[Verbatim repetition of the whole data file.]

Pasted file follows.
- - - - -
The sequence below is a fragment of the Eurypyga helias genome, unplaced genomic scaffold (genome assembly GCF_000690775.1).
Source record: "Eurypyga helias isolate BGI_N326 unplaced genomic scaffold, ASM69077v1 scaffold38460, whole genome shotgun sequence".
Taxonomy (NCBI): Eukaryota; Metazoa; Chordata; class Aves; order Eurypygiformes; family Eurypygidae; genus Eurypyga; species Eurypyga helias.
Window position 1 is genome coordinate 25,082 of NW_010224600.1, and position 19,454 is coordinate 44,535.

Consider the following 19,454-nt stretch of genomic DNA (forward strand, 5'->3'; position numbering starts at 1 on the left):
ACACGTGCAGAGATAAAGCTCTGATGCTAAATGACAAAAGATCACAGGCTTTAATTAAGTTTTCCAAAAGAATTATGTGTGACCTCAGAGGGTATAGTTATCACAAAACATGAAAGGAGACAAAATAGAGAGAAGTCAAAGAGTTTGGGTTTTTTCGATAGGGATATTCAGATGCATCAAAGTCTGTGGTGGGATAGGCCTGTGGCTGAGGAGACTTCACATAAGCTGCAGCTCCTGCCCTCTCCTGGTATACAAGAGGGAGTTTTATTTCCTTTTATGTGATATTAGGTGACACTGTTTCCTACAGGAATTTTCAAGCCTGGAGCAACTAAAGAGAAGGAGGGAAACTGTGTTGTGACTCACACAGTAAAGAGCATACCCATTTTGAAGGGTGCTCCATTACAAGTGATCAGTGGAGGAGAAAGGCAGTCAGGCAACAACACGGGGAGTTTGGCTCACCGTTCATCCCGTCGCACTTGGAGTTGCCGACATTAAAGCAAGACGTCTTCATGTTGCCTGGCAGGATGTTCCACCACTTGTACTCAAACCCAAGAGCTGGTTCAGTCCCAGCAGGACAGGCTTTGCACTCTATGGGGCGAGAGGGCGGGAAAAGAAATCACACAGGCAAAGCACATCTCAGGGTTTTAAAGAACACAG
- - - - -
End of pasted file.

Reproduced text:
The sequence below is a fragment of the Eurypyga helias genome, unplaced genomic scaffold (genome assembly GCF_000690775.1).
Source record: "Eurypyga helias isolate BGI_N326 unplaced genomic scaffold, ASM69077v1 scaffold38460, whole genome shotgun sequence".
Taxonomy (NCBI): Eukaryota; Metazoa; Chordata; class Aves; order Eurypygiformes; family Eurypygidae; genus Eurypyga; species Eurypyga helias.
Window position 1 is genome coordinate 25,082 of NW_010224600.1, and position 19,454 is coordinate 44,535.

Consider the following 19,454-nt stretch of genomic DNA (forward strand, 5'->3'; position numbering starts at 1 on the left):
ACACGTGCAGAGATAAAGCTCTGATGCTAAATGACAAAAGATCACAGGCTTTAATTAAGTTTTCCAAAAGAATTATGTGTGACCTCAGAGGGTATAGTTATCACAAAACATGAAAGGAGACAAAATAGAGAGAAGTCAAAGAGTTTGGGTTTTTTCGATAGGGATATTCAGATGCATCAAAGTCTGTGGTGGGATAGGCCTGTGGCTGAGGAGACTTCACATAAGCTGCAGCTCCTGCCCTCTCCTGGTATACAAGAGGGAGTTTTATTTCCTTTTATGTGATATTAGGTGACACTGTTTCCTACAGGAATTTTCAAGCCTGGAGCAACTAAAGAGAAGGAGGGAAACTGTGTTGTGACTCACACAGTAAAGAGCATACCCATTTTGAAGGGTGCTCCATTACAAGTGATCAGTGGAGGAGAAAGGCAGTCAGGCAACAACACGGGGAGTTTGGCTCACCGTTCATCCCGTCGCACTTGGAGTTGCCGACATTAAAGCAAGACGTCTTCATGTTGCCTGGCAGGATGTTCCACCACTTGTACTCAAACCCAAGAGCTGGTTCAGTCCCAGCAGGACAGGCTTTGCACTCTATGGGGCGAGAGGGCGGGAAAAGAAATCACACAGGCAAAGCACATCTCAGGGTTTTAAAGAACACAG